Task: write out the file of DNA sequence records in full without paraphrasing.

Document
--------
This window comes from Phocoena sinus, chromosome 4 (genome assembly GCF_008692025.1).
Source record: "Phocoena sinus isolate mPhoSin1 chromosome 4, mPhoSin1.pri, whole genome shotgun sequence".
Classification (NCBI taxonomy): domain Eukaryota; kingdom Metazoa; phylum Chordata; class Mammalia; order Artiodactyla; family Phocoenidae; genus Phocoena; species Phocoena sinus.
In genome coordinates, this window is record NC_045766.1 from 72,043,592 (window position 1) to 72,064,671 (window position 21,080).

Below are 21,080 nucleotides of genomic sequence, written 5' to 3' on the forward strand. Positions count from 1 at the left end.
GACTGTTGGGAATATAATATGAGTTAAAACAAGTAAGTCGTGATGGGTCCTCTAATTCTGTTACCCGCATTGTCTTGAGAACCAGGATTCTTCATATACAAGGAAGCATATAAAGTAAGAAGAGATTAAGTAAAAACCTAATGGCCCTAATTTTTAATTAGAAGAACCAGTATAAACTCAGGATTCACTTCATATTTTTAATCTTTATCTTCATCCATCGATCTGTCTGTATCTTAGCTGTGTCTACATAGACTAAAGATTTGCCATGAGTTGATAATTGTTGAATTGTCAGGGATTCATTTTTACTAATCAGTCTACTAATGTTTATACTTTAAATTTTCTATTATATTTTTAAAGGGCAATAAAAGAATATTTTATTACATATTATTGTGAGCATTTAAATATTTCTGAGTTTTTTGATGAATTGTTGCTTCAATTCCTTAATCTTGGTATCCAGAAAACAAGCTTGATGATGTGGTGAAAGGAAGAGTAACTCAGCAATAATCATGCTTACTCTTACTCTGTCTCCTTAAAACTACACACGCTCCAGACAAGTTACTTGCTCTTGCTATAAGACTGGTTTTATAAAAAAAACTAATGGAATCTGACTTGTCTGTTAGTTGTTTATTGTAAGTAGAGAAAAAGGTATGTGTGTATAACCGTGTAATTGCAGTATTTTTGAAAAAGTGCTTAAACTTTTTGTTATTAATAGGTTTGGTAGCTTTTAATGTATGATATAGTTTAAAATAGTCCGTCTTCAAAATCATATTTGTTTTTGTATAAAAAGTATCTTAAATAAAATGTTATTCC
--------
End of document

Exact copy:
This window comes from Phocoena sinus, chromosome 4 (genome assembly GCF_008692025.1).
Source record: "Phocoena sinus isolate mPhoSin1 chromosome 4, mPhoSin1.pri, whole genome shotgun sequence".
Classification (NCBI taxonomy): domain Eukaryota; kingdom Metazoa; phylum Chordata; class Mammalia; order Artiodactyla; family Phocoenidae; genus Phocoena; species Phocoena sinus.
In genome coordinates, this window is record NC_045766.1 from 72,043,592 (window position 1) to 72,064,671 (window position 21,080).

Below are 21,080 nucleotides of genomic sequence, written 5' to 3' on the forward strand. Positions count from 1 at the left end.
GACTGTTGGGAATATAATATGAGTTAAAACAAGTAAGTCGTGATGGGTCCTCTAATTCTGTTACCCGCATTGTCTTGAGAACCAGGATTCTTCATATACAAGGAAGCATATAAAGTAAGAAGAGATTAAGTAAAAACCTAATGGCCCTAATTTTTAATTAGAAGAACCAGTATAAACTCAGGATTCACTTCATATTTTTAATCTTTATCTTCATCCATCGATCTGTCTGTATCTTAGCTGTGTCTACATAGACTAAAGATTTGCCATGAGTTGATAATTGTTGAATTGTCAGGGATTCATTTTTACTAATCAGTCTACTAATGTTTATACTTTAAATTTTCTATTATATTTTTAAAGGGCAATAAAAGAATATTTTATTACATATTATTGTGAGCATTTAAATATTTCTGAGTTTTTTGATGAATTGTTGCTTCAATTCCTTAATCTTGGTATCCAGAAAACAAGCTTGATGATGTGGTGAAAGGAAGAGTAACTCAGCAATAATCATGCTTACTCTTACTCTGTCTCCTTAAAACTACACACGCTCCAGACAAGTTACTTGCTCTTGCTATAAGACTGGTTTTATAAAAAAAACTAATGGAATCTGACTTGTCTGTTAGTTGTTTATTGTAAGTAGAGAAAAAGGTATGTGTGTATAACCGTGTAATTGCAGTATTTTTGAAAAAGTGCTTAAACTTTTTGTTATTAATAGGTTTGGTAGCTTTTAATGTATGATATAGTTTAAAATAGTCCGTCTTCAAAATCATATTTGTTTTTGTATAAAAAGTATCTTAAATAAAATGTTATTCC